Macbeth | Gemco Players
With ghastly onlookers and an inventive use of technology creating the ghostly world of Macbeth, Gemco Players present an interpretation that is both an engaging introduction to Shakespeare and a haunting performance in its own right. Partnering with Page to Stage following their performance season, it offers a rare almost unabridged version of the play, combining old and oft cut scenes with new technology.
Michael Fenemore’s Macbeth is a man whose constant movement betrays his tumultuous thoughts. The nervous twitch of his hand hints at both his treachery and internal conflict, and paves the way for the sudden, explosive snarls as he is consumed by panic, growing terrifying in his desperation. Yet at his most broken and sympathetic, he is eerily quiet and still, creating a chilling contrast.
Elise D’Amico’s Lady Macbeth is more villainous from the beginning, with her dark chuckle and dismissive nature towards her servants rapidly evolving into barely contained malice. Interestingly, her slow breakdown appears not to come from remorse and grief, but of the terrifying realisation of what it has turned her husband into; or what he already was. Her quieter moments of misery hold the same wait as her husbands, with her physicality as she sleepwalks being particularly chilling and gut wrenching.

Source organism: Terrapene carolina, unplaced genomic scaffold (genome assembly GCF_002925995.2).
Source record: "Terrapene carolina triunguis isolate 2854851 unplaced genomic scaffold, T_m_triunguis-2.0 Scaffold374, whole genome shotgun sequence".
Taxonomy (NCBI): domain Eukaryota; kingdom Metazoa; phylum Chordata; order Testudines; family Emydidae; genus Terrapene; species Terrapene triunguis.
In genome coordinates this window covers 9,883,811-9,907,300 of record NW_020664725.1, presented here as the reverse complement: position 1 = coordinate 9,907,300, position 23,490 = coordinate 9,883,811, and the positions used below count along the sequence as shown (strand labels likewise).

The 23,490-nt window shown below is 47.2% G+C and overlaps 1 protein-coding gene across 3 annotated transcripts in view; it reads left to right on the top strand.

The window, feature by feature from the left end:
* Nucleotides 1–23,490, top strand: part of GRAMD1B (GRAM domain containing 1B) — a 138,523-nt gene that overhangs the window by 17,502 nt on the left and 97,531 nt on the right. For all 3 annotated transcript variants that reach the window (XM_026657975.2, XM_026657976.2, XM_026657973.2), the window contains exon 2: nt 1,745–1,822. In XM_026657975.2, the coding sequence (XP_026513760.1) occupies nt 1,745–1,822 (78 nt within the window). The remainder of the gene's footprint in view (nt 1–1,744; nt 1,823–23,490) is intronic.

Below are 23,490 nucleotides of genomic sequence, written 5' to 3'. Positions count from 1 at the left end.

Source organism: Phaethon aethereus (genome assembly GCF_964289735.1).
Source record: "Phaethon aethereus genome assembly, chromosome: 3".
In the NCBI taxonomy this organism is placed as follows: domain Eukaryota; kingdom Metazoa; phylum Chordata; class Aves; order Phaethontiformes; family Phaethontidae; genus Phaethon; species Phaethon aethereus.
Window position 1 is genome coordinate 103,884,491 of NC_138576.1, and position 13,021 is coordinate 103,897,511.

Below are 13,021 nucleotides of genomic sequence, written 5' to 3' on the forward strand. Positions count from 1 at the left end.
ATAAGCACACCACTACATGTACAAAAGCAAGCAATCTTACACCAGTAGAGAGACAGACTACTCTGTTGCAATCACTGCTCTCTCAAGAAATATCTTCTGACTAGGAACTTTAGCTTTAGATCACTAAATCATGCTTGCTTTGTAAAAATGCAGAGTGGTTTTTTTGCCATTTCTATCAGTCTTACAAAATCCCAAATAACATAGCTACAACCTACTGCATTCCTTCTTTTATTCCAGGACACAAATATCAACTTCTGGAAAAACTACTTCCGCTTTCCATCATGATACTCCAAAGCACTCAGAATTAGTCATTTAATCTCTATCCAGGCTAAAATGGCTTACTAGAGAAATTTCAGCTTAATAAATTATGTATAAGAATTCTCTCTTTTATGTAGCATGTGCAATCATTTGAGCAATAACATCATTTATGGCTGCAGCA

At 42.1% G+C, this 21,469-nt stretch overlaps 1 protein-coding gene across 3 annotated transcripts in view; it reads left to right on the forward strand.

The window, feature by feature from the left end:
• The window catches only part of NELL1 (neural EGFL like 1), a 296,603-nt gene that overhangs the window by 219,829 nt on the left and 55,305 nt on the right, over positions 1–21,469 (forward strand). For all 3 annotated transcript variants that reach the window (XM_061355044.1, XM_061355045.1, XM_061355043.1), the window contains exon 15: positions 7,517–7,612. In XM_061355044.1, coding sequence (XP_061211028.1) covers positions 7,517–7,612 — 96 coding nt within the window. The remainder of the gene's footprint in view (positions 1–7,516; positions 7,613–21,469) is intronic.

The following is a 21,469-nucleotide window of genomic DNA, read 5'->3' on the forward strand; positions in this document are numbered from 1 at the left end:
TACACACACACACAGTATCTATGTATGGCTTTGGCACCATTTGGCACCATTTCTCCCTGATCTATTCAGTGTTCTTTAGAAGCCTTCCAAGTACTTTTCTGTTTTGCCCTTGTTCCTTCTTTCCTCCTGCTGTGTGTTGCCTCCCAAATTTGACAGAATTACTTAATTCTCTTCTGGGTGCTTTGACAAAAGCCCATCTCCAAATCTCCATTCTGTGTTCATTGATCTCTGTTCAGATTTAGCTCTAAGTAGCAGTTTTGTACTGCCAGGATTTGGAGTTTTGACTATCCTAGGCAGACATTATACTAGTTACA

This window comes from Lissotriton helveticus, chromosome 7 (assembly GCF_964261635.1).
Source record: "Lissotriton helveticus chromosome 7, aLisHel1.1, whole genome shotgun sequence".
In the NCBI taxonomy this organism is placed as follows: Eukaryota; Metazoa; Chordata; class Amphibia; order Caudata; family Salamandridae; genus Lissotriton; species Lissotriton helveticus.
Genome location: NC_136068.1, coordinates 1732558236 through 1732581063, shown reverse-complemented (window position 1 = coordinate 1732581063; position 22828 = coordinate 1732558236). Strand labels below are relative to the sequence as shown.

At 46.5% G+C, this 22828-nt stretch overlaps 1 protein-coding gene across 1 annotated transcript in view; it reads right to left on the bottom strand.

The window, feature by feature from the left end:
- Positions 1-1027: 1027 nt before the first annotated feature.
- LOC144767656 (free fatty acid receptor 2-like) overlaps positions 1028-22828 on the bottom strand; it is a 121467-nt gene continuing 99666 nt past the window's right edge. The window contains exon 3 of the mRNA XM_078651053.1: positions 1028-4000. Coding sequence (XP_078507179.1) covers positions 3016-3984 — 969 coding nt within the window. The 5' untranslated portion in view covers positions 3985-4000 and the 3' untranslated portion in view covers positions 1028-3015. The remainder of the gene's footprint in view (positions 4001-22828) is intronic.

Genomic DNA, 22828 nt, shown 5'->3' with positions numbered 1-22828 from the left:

With an ensemble of over twenty actors, the audience can feel the paranoia engulfing the lead pair as they’re constantly watched by dozens of eyes. It makes the crowd scenes particularly forceful, and with young Emilio Maine Hernadez and Lily Calder remaining onstage as the children of Macduff and Banquo from the beginning, the weight of the tragedy on even the most innocent truly hits home. But the most fascinating onlookers are the witches, played by Joy McLeary, Anna St Clair and Katrina Alvarez. While their energetic, manic chemistry resembles the witches of the 90s horror-comedy Hocus Pocus, physically they appear directly out of a nightmare. They become a permanent fixture in the corner, where they huddle together, branch-like talons silhouetted against their glowing lanterns, a picture of morbid serenity as chaos unfurls around them.
The costumes are an intriguing, timeless blend of the modern, the medieval and the post-apocalyptic, where capes, armour and woven shrouds sit alongside leather jackets. The hollowed faces and dark, skeletal eyes of many of the characters blur the line between human and the more obviously supernatural witches, who truly live up to the brief of being ‘so wicked and wild’ in their attire.
The performance revolves around a bloodied circle on the floor that sets the stage for the bloodshed to come. The use of lighting is intriguing, with several scenes being lit by characters head torches to give them a very personal and unnervingly real sense of horror. However, the true visual star of the stage is multimedia, with projections at the side of the stage hosting ghosts and giving a gruesomely intimate view into death scenes that is difficult to portray outside film.
(The Witches) become a permanent fixture in the corner….a picture of morbid serenity as chaos unfurls around them.